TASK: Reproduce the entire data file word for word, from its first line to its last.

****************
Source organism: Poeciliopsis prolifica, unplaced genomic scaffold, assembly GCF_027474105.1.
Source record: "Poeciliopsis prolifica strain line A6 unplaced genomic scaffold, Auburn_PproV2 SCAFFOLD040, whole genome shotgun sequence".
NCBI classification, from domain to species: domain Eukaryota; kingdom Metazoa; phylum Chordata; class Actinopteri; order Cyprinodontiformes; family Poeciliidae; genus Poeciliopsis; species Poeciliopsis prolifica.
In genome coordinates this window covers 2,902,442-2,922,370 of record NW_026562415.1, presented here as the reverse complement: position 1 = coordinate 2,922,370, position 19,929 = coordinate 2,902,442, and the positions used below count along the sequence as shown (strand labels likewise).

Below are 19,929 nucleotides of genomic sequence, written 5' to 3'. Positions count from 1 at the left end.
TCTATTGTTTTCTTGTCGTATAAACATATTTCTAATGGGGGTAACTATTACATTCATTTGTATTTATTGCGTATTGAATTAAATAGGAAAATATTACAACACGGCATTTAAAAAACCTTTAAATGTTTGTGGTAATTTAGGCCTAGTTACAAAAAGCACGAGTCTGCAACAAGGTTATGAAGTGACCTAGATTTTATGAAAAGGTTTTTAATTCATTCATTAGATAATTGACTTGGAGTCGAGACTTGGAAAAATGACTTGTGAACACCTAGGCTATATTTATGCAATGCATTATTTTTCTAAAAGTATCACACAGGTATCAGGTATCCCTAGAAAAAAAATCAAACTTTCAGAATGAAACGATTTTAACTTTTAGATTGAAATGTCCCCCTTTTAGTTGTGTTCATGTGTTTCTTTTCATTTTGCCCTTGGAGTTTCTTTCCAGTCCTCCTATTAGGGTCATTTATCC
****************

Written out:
Source organism: Poeciliopsis prolifica, unplaced genomic scaffold, assembly GCF_027474105.1.
Source record: "Poeciliopsis prolifica strain line A6 unplaced genomic scaffold, Auburn_PproV2 SCAFFOLD040, whole genome shotgun sequence".
NCBI classification, from domain to species: domain Eukaryota; kingdom Metazoa; phylum Chordata; class Actinopteri; order Cyprinodontiformes; family Poeciliidae; genus Poeciliopsis; species Poeciliopsis prolifica.
In genome coordinates this window covers 2,902,442-2,922,370 of record NW_026562415.1, presented here as the reverse complement: position 1 = coordinate 2,922,370, position 19,929 = coordinate 2,902,442, and the positions used below count along the sequence as shown (strand labels likewise).

Below are 19,929 nucleotides of genomic sequence, written 5' to 3'. Positions count from 1 at the left end.
TCTATTGTTTTCTTGTCGTATAAACATATTTCTAATGGGGGTAACTATTACATTCATTTGTATTTATTGCGTATTGAATTAAATAGGAAAATATTACAACACGGCATTTAAAAAACCTTTAAATGTTTGTGGTAATTTAGGCCTAGTTACAAAAAGCACGAGTCTGCAACAAGGTTATGAAGTGACCTAGATTTTATGAAAAGGTTTTTAATTCATTCATTAGATAATTGACTTGGAGTCGAGACTTGGAAAAATGACTTGTGAACACCTAGGCTATATTTATGCAATGCATTATTTTTCTAAAAGTATCACACAGGTATCAGGTATCCCTAGAAAAAAAATCAAACTTTCAGAATGAAACGATTTTAACTTTTAGATTGAAATGTCCCCCTTTTAGTTGTGTTCATGTGTTTCTTTTCATTTTGCCCTTGGAGTTTCTTTCCAGTCCTCCTATTAGGGTCATTTATCC